Konkani Tendli Sukke Variation – Recipe

Since GudiPadwa I was craving for Konkani food that was so lovingly cooked in my maternal  grandmother’s kitchen. As my father belongs to Uttar Pradesh we had a mixed cuisine at home. Most of the recipes were from North India and especially from Kayastha style of cooking heavily influenced by Mughal cuisine or the typical Banarasi khana where my mother grew up but as my mother belongs to North Kanara we also got the taste of Konkani dishes.

North Kanara  comprises of Kumta, Honnavar, Bhatkal, Siddapur, Sirsi, Ankola and some other regions. My mother hails from chitrapur saraswat community from  Honavar.  Their cuisine is simply delicious and full of healthy nutrients. Most people in this region rely on what grows in the backyard of their beautiful homes. The use of coconut is ample in both veg and non-veg dishes. I love sukke, Upkari, dhoddak, Kokam curry, ambat, dalitoy and randayi to name a few.

Tendli ( Ivy Gourd) Sukke 

Tendli or Ivy Gourd

Tendli or kundru ( in north) is called Ivy Gourd in English. The tender fruit is green in color and is often eaten in salads or used in vegetarian preparations. It is full of beta karotin , vast variety of B vitamins, vitamin A & C, fiber and minerals. It helps to keep blood sugar in check.

Here is a variant of traditional sukke (a dry dish) . We like to make this tendli ( ivy gourd) veggie with slightly thick gravy and not really dry but the ingredients are same.


Ingredients :

Tendli/ kundru/ivy gourd – 1/2 kg.

onion – I small

Fresh grated coconut – 1/2 of a large coconut

Tamarind – a small piece (1/4 teaspoon paste)

Jaggary – 1/2 Teaspoon

Mustard Seeds – 1/4 teaspoon

Dry red chili – 1 or 2

Coriander seeds – 2 Tsp

Urad dal- 1 teaspoon

Salt to taste

Turmeric powder – 1/4 teaspoon

Just enough oil for cooking.

Curry leaves ( optional. I don’t use them in this recipe)

Method : 

Dry roast coriander seeds, red chilies, urad dal and mustard seeds. Ensure none of these burn.

Grind and Keep aside.

Boil tamarind in some water to make a paste.

Keep aside

In a blender add grated coconut, ground spices and tamarind paste.

Blend with little water to make a smooth paste.

In a pan add a little oil and heat. Lower the flame and add mustard seeds. When they begin to splutter add finely chopped tendli. If the tendli is very tender I just pound it and use it whole.

Add turmeric powder and salt and let it cook in little water till soft.


Add the coconut paste with a little water , stir and bring it to one boil and remove from heat. (You can exclude water and keep it dry as originally the Sukke is)

In a seasoning pot heat a little oil and add curry leaves and finely chopped onions (I don’t use curry leaves).

When the onions become slight golden pour the seasoning on top of the Sukke and stir.


Serve hot with rice and dalitoi  as I did.

(Dalitoy is plain Arhar dal seasoned with mustard seeds, garlic cloves,whole red chili, green chili, curry leaves and asafoitida)

Happy Cooking.

Healthy Stuffed Fat Green Chili Peppers -Recipe


During the lazy days of summer and the rainy days of monsoon one thing that always accompanies the main course in my home are these healthy sumptuous stuffed green chili peppers.  Full of goodness of  Calcium, Vitamin A, Vitamin C, Folate 0r Folic acid, capsaicin, antioxidants , Iron, Vitamin B5-6  and other useful vitamins & minerals these fiery little green chili peppers make a tasty bite with almost anything. The spices add to the benefits as well as to the taste.

As my parents came from two different cultures we always had a perfect blend of food from Maharashtra / Konkan and Uttar Pradesh.  All of us love experimenting with various cuisines, ingredients and spice combinations.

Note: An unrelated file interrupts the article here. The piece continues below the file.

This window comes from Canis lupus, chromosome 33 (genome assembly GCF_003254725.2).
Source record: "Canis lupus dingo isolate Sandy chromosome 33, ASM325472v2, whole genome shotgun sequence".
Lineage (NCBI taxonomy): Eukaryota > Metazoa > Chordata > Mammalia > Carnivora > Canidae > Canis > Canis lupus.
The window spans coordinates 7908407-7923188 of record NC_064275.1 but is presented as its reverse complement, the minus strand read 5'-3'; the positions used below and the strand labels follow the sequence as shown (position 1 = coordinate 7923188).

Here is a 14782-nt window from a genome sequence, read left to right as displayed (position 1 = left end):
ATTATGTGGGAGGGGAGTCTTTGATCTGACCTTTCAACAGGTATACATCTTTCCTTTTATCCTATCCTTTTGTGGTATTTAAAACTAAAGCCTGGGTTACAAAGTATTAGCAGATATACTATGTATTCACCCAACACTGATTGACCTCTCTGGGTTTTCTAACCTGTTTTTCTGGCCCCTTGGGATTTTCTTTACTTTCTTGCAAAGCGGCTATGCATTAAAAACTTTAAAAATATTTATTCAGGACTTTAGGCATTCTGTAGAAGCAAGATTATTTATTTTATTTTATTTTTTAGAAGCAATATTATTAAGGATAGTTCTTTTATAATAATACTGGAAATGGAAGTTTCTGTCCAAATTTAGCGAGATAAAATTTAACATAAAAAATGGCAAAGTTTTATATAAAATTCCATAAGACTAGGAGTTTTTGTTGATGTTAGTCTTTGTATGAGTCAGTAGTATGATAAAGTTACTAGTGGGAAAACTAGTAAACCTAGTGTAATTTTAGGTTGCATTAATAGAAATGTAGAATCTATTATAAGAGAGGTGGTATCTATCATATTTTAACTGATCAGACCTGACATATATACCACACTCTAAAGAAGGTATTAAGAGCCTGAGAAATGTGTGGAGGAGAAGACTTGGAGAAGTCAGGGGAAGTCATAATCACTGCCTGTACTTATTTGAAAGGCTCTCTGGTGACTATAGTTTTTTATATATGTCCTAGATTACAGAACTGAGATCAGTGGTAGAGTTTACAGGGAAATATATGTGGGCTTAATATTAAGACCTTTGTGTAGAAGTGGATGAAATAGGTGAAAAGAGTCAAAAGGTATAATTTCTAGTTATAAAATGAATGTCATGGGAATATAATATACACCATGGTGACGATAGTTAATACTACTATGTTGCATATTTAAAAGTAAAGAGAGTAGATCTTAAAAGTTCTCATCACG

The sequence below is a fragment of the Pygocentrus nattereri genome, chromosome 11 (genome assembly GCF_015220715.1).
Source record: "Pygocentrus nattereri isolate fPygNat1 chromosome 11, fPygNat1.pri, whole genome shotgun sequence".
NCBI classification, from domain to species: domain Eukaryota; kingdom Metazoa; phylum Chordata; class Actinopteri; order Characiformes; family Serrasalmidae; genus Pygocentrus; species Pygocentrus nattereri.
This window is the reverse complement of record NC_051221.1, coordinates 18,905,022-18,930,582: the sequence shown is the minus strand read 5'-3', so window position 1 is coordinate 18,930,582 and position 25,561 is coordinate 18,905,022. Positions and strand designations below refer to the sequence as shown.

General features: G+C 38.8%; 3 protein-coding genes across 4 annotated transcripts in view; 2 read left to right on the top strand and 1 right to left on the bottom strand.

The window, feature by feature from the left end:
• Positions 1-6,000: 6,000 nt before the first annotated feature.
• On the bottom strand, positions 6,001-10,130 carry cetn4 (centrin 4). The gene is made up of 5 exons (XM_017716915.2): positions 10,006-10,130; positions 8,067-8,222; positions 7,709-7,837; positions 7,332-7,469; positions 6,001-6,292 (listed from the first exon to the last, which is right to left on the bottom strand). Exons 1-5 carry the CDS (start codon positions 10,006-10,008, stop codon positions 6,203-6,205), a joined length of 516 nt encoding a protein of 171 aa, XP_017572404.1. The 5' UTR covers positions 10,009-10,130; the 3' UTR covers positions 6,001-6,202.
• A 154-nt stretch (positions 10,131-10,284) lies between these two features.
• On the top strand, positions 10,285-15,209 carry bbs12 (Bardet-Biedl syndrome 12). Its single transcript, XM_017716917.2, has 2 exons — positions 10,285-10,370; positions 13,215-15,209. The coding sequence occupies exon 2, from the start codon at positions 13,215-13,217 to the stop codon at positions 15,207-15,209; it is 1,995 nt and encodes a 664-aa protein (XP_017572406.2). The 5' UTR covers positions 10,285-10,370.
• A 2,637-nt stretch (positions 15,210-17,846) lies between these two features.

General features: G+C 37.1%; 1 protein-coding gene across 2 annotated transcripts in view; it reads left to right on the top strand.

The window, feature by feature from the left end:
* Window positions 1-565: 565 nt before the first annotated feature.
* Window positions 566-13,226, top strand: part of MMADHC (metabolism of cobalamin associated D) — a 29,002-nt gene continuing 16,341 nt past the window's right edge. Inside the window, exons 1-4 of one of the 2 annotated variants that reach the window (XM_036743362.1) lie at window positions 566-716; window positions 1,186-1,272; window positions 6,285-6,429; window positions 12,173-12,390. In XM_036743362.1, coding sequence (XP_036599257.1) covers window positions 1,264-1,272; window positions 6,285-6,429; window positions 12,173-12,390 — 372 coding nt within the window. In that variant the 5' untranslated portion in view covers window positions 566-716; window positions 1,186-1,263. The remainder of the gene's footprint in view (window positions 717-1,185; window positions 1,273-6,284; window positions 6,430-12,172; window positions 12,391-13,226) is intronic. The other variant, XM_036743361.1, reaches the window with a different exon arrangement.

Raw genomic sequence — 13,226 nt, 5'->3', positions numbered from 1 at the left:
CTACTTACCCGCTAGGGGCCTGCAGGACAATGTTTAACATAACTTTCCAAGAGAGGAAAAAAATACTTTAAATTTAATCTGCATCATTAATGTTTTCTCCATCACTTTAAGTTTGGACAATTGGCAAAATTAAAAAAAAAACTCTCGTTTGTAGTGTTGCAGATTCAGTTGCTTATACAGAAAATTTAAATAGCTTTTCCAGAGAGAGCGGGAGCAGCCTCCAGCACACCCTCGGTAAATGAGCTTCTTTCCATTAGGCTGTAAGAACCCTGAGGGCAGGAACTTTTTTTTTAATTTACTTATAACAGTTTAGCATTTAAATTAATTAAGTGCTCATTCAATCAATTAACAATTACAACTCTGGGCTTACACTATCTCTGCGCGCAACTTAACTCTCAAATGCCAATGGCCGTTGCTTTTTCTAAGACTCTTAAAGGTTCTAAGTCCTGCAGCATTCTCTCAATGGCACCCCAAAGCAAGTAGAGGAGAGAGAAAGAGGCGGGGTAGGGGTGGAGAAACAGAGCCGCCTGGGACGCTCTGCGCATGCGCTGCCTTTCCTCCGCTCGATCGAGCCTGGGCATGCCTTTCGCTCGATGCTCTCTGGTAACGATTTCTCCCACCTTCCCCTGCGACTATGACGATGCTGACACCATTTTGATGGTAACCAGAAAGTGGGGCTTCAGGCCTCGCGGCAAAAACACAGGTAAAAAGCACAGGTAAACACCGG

This is my mother’s recipe for stuffed green chili pepper perfected in our kitchen. Summer is incomplete without the fresh green coriander  mint chutney & stuffed green chilies and  their variations.



So here are the Ingredients :

200 gms. – fat green chili peppers

1/4 teaspoon – mustard seeds

1 heaped teaspoon – Saunf (fennel seeds)

3 heaped teaspoon – coriander powder

1 teaspoon – haldi ( turmeric powder)

1 teaspoon – amchur powder (dry mango powder)

1/4 teaspoon – kalaunji ( onion seeds)

Salt to taste and a teaspoon of oil to shallow fry the chilies.

A pinch of red chili powder if you want to add more fire to it.


Method :

The Filling  :

Powder the fennel seeds and onion seeds coarsely.

In a shallow bowl mix all these ingredients. Use only half of the powdered fennel seeds.

Make a hollow in the mixture and pour the refined oil (I sometimes use olive oil) in it.

Thoroughly mix and make a crumbly mixture using your fingers.

Cover and keep aside.


The Fat Green Chilies :

Pick chilies which are light green and not bruised at any place. Try to choose all chilies of similar size.

Wash them clean and place them on a cloth to air dry. Wipe them with a clean cloth after a while.

Slit each chili lengthwise in the center. You can either cut the stem or leave it.  Remove the seeds or let them be as I do.

Now it is time to fill the stuffing. Make sure you don’t over fill it.

Heat a little oil in a shallow wok  (kadhai) and when it is hot  lower the flame and add  a little mustard seeds and hing (asafoetida)

Immediately add the stuffed chilies and stir so that the fennel seeds don’t burn.

Turn them over a couple of times and cover over low flame.

The spicy tasty lite bite will be ready in five minutes.

Remove from heat and take the stuffed chillies out in a dish. Sprinkle some fennel seed powder as garnish.

Serve as an accompaniment with Parathas, rice, poories or roties.


Variations :

1. Instead of kalaunji and amchur add 1 teaspoon of thick tamarind pulp + 1 teaspoon of fine sugar.

2. Do not add Kalounji instead add lightly roasted besan (gram flour) in the final mixture. You may add a sprinkle of buttermilk too in this mixture.

3. You can vary ingredients but make sure not to brown the chilies and keep the oil to a minimum. For stuffing you can use potatoes, mashrooms, cottage cheese, mince meat or any other thing you can dream of but this tangy spicy pickle bite will always stay at the top most favorite.


Spice it up and enjoy your meal.